In the Pit Lane: Sauber’s Game Plan

ALGARVE INTERNATIONAL CIRCUIT, PORTUGAL - OCTOBER 25: Antonio Giovinazzi, Alfa Romeo Racing C39, during a pit stop during the Portuguese GP at Algarve International Circuit on Sunday October 25, 2020, Portugal. (Photo by Glenn Dunbar / LAT Images)

F1 commentators were surprised with the announcement that Mick Schumacher had signed for the Haas team instead of what was believed to be the better option of the Alfa Romeo team.

Alfa Romeo team boss Frederic Vasseur said he was not sure why Ferrari has placed Mick Schumacher at rival Ferrari-powered team Haas for 2021 and beyond.

Vasseur told the Blick newspaper, “Beats me.” adding, “Maybe it made more sense for Ferrari to bring Mick to Haas and keep Giovinazzi with us. For stability in the team.”

The truth of what lay behind the decision regardless of Vasseurs ‘bewilderment’ is what dictates most decisions in F1 – money!

Alfa Romeo is of course the Sauber motorsport team with Alfa paying for the team to be named Alfa Romeo.

With one seat at Alfa Romeo assigned to Ferrari as recognition of the relationship the question asked is why did Giovinazzi retain his seat after a lacklustre 2020 season?

The ultimate decision will have been taken by John Elkann, the president of Alfa Romeo, Chairman of Alfa’s parent company Fiat Chrysler Automobiles, Chairman and CEO of Exor which holds the controlling stake in Ferrari, and Chairman and now CEO of Ferrari – you get the picture!

Elkann with his Alfa Romeo hat on was persuaded by the argument that Alfa Romeo needs an Italian driver to bolster their marketing efforts, especially in their crucial home market.

To highlight the significance of the ‘Italian’ connection it is worth noting Alfa’s worldwide sales are valued at $2,827m with Italy accounting for $1,086m.

The Alfa deal is only for the 2021 season and the future will be subject to the strategy decided upon after the upcoming merger of Alfa’s parent Fiat Chrysler Automobiles and the PSA group to be known as Stellantis.

So, Elkann sanctioned the resigning of Giovinazzi and despatched young Schumacher to the Haas team. 

It now seems Ferrari is concentrating on Haas moving forward with team principal Binotto confirming several Ferrari employees will work on the design and development of Haas’s 2021 car – at Maranello in a completely different building to where Ferrari works.

Binotto insists that Haas remains a Ferrari ‘customer’, but he admits that the teams will be more closely aligned from 2021.

So how does all this play out for Sauber and what could their next move be?

P.R. coming out Hinwil is of speculation that Sauber will split with Ferrari completely in the near future.

Vasseur has mused, “We are tied to Ferrari until the end of 2021, then we have to go over the books because the next contract should be from 2022 to 2026 with the new cars.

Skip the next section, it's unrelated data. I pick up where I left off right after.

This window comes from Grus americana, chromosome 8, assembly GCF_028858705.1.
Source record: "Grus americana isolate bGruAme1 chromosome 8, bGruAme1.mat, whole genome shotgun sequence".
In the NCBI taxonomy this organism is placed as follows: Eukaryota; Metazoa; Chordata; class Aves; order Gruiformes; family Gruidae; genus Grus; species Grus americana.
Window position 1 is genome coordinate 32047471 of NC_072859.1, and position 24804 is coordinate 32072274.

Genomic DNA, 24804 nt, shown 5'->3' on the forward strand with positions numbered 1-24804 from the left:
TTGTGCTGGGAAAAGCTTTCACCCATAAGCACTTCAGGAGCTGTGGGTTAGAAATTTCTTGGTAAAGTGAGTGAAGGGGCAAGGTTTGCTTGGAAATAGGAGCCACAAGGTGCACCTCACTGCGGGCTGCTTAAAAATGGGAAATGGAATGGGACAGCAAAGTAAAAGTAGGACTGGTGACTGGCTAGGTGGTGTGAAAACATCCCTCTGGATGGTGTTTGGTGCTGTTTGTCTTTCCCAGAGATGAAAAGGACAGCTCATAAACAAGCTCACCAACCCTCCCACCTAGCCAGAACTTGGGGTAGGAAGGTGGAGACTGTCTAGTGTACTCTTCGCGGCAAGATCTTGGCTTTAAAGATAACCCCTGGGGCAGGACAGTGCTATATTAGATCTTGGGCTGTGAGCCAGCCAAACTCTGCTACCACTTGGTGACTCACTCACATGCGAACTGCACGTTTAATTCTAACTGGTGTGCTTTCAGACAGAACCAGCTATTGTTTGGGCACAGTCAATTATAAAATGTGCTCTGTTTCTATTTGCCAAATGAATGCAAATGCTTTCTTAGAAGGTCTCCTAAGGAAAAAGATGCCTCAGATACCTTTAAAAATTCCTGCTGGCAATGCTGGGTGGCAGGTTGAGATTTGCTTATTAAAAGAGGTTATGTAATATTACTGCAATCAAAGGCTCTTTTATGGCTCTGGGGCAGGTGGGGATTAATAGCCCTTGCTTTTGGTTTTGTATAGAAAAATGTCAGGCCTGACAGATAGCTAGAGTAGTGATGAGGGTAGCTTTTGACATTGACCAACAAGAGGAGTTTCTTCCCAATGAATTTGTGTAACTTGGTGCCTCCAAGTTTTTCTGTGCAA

“Until now, Ferrari has mainly been a solid partner.” 

The words “until now” speaks volumes.

Swiss-based Sauber is owned by investment firm Longbow Finance which under Swiss legislation is not required to disclose financial statements or the identity of its shareholders.

The original motivation for the purchase of Sauber back in 2016 is believed to have been to secure the race seat for Swedish driver Marcus Ericsson.

Ericsson’s backers were believed to be the Swedish Rausing family, co-owners of the Tetra Laval packaging empire and/or Swedish billionaire Karl-Johan Persson, CEO of clothing giant H&M.

With Ericsson no longer a factor is Longbow now ready to do what investment firms do – realise a profit?

Well, the signing of the new Concorde Agreement establishes a budget cap and a more equitable sharing of the revenues. 

Additionally, the ‘dilution’ fund now increases the valuation of a F1 team the so-called franchise effect. 

Longbow will have been encouraged by the purchase of the Williams team and the substantial investment into the McLaren team so for them, the issue is stability ahead of a sale.

To this end it was important to keep Alfa on board hence the reluctant resigning of Giovinazzi, this mindset was further evidenced with the resigning of Robert Kubica as test driver enabling PKN Orlen to continue as title sponsor.

Kubica like Giovinazzi was a critical factor for the sponsor with Polish oil retailer PKN Orlen’s president Daniel Obajtek confirming “It pays off for us. The advertising equivalent alone amounts to about $100m.”

“This also affects our retail sales. Robert is very well received by Poles and abroad, with as many as 70 percent of respondents associating him with our brand.”

So, Longbow’s focus is on creating stability ahead of a potential sale in 2021.

There would be several interested parties but maybe in a wildcard don’t discount a joint Michael Latifi and Sylvan Adams bid after the Williams takeover may have scuppered their plans for drivers Nicholas Latifi and Roy Nissany respectively.

On a footnote: Kimi Raikkonen has taken one for the team with the announcement his new family car is the Alfa Romeo Stelvio Veloce and in a press release obviously written for him Kimi proclaims, 

“After this intense season, it’s nice to get back to a regular life with my family. I still don’t want to give up the pleasure of driving, though, and choosing the Stelvio Veloce means that I can do so in absolute safety, even in the snow of Finland.” 

Garry Sloan is the author of “In the pit lane – F1 exposed” details at
Copyright ©2021 Garry Sloan

[Note: The opinions expressed on this website are those of the author’s and do not necessarily reflect the opinions of the editors and/or publishers.]

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